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Financial Focus: How Good an Investment is Your Home?
How Good an Investment is Your Home?
Most people agree that home ownership is a good thing. But is a home really an "investment?" In a way, it is. But keep this in mind: Your home, by itself, is almost certainly not the type of investment that's going to help you meet your long-term goals, such as a comfortable retirement.
Many people think that because they put so much money into their homes, they are bound to be handsomely rewarded in the future. And it is true that, over a long period of time, home prices generally rise. But this appreciation has not come close to that of some financial assets, such as stocks. Stock prices will certainly fluctuate in the short term, but housing prices can do the same. In some parts of the country, home values have fallen for several years in a row before recovering. (Keep in mind, though, that past performance does not assure future results. Stocks are subject to risks, including the potential loss of principal invested.)
Still, if you live in a house for many years, the chances are pretty good that you will end up making a profit when you sell. And if you've owned and lived in your home for at least two years within the five years preceding its sale, you can exclude up to $250,000 in capital gains, or $500,000 if you're married and filing a joint return.
Of course, after you sell your home, you'll have to live somewhere, so some of your profit will need to go toward a new residence. But if you "downsize," you could end up with a nice sum of money. Will it be enough to finance your retirement, help pay for your children's (or grandchildren's) college education and meet whatever other goals you have? Probably not. And that's why you'll still need to build a diversified portfolio containing high-quality stocks, bonds and other securities.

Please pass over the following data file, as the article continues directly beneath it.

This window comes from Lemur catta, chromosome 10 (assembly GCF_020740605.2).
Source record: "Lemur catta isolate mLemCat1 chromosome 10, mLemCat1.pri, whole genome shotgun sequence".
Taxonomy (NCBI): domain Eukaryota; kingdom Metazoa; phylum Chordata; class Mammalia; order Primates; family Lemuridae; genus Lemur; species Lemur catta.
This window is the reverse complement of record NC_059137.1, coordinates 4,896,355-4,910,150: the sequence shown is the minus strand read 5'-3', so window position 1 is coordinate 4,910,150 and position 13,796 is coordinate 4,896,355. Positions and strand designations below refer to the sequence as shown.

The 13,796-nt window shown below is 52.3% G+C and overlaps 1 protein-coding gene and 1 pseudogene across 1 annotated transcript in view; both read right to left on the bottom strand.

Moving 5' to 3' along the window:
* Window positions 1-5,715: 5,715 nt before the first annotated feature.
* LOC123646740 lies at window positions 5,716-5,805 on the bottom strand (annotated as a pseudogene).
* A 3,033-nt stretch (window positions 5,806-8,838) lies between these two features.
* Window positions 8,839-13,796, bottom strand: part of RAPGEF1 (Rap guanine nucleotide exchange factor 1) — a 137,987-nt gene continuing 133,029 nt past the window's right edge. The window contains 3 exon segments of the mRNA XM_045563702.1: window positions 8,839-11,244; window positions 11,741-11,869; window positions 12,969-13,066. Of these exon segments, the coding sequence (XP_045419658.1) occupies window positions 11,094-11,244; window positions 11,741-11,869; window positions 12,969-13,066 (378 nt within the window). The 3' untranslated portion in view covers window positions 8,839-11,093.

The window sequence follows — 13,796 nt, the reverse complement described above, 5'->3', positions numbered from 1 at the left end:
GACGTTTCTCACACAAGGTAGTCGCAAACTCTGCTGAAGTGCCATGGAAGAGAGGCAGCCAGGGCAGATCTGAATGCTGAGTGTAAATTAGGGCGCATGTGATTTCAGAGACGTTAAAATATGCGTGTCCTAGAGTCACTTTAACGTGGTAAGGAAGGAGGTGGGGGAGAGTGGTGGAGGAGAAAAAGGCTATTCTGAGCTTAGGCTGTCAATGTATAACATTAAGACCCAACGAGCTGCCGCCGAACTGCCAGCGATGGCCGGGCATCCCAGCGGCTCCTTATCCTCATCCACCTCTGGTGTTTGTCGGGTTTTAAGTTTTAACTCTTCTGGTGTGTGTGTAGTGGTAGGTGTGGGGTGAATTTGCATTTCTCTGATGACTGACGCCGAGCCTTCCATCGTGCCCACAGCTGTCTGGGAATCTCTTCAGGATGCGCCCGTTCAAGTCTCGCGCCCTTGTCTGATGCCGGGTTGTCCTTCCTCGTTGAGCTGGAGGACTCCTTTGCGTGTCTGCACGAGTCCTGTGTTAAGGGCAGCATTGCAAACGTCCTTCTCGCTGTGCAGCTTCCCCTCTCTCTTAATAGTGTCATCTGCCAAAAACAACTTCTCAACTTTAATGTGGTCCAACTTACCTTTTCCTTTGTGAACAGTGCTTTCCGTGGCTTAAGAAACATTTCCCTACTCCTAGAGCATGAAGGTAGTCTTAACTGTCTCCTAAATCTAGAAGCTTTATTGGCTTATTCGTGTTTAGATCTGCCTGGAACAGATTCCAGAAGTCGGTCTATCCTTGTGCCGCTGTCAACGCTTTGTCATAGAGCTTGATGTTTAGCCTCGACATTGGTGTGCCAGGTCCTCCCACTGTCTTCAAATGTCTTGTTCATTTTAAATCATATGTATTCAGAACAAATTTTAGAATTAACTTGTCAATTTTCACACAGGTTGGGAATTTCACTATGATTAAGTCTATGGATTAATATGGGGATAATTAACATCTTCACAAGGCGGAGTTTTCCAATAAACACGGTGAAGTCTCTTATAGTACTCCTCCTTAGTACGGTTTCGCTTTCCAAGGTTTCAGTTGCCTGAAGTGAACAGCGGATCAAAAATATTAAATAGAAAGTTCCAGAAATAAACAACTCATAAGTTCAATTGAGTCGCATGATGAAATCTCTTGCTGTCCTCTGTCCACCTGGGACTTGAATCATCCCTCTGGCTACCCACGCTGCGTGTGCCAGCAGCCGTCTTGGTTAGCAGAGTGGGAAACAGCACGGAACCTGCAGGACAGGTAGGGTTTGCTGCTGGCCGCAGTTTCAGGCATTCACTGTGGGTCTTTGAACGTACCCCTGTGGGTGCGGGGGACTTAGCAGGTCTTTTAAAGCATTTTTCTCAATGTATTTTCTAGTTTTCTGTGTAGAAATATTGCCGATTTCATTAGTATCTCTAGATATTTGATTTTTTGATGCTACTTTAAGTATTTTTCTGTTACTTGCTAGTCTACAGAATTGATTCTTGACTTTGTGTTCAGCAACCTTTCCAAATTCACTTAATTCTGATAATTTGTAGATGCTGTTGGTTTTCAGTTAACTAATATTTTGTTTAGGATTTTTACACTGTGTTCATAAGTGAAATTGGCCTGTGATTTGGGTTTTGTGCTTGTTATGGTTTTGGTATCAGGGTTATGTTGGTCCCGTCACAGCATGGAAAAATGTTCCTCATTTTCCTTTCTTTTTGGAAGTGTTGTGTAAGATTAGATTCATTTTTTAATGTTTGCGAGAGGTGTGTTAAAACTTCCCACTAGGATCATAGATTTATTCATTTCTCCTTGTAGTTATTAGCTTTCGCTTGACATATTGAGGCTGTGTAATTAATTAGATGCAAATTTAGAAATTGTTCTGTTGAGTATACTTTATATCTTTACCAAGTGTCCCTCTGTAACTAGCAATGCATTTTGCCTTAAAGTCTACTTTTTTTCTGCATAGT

Using your home to generate cash:
Even if you can't count on your home meeting all your long-term financial goals, you can use the equity in your home to help boost your cash flow. Consequently, you may be able to avoid tapping into your long-term investments, so you can continue making progress toward your important objectives.
Here are two of the most common ways to get money out of your home:
* Home equity loan- You can generally get this type of loan at a competitive rate, and the interest may be tax-deductible. (To make sure of the tax deductibility, though, you'll want to consult with your tax adviser.) You can use the loan for virtually any purpose you choose, but keep in mind that you're pledging your house as collateral-so you have to be sure you can afford the loan payments.
* Reverse mortgage- If you've paid off your home, you might want to think about taking out a reverse mortgage. This is a special kind of loan that enables you to convert your home equity into cash, either through a line of credit or installment payments. Essentially, you're selling back part ownership of your home to your lender. Reverse mortgage programs are not suitable for everyone, however, so make sure you know what's involved before you sign on the dotted line.
Use your home wisely:
Through careful planning, you can incorporate your home into your overall financial and investment strategies. So, use this asset wisely-it can pay off for you in a variety of ways.
This article was submitted by local financial representatives of Edward Jones.
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